Monday, September 3, 2007
The Faith of the Oppressed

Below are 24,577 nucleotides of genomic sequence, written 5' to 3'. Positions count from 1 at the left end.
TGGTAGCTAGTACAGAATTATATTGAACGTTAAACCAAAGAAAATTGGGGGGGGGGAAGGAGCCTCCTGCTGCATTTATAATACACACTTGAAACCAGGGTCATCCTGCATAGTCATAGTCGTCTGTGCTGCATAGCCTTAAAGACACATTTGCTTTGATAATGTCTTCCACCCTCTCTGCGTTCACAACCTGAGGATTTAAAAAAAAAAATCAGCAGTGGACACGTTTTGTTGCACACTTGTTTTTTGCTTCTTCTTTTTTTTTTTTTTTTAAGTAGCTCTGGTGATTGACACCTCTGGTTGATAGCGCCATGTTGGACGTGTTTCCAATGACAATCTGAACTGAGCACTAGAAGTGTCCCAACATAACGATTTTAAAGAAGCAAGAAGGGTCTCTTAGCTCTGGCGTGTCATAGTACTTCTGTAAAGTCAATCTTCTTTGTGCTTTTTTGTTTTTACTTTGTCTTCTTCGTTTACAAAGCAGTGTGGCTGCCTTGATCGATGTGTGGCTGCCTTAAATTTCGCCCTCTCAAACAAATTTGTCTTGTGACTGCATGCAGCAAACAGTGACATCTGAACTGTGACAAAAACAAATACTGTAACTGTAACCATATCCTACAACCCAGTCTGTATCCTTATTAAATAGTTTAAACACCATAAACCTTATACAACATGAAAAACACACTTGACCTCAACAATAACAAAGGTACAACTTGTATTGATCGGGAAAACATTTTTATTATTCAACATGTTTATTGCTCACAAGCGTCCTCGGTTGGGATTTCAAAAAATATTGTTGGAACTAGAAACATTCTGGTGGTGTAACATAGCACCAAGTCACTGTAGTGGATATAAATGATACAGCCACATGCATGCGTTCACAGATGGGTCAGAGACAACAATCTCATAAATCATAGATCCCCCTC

The Faith of the Oppressed: In the forgotten lands of the third world, people struggle to survive. Seems obvious, right? Well, according to the Group of 77 as recognized at the United Nations, the growth of a country's gross domestic product (GDP) does not tell the whole story. Take the nation of Mexico for example. Its GDP has been growing steadily over the past few years, and yet some seventy million Mexicans live on five dollars a day or less. As evidenced by its burgeoning GDP and seemingly destitute population, the wealth in Mexico is clearly concentrated in very few hands. And although Mexico is not a member of the Group of 77, it certainly qualifies as a developing nation. Aside from these rather horrendous economic realities, the people of Mexico remain ardently devoted to their Faith, which for the most part, constitutes Roman Catholicism. Karl Marx once said that "religion is the sigh of the oppressed creature," and nothing could be further from the truth in the country of Mexico. Sure, a vast majority of the Mexican people are oppressed, but they do not fill the void created by oppression with religion. The Faith of the oppressed Mexicans is so great that it surpasses any attempt at personification. Besides, the secular progressives, which tend to pervade the industrialized world, could all learn a valuable lesson from the oppressed people of the third world.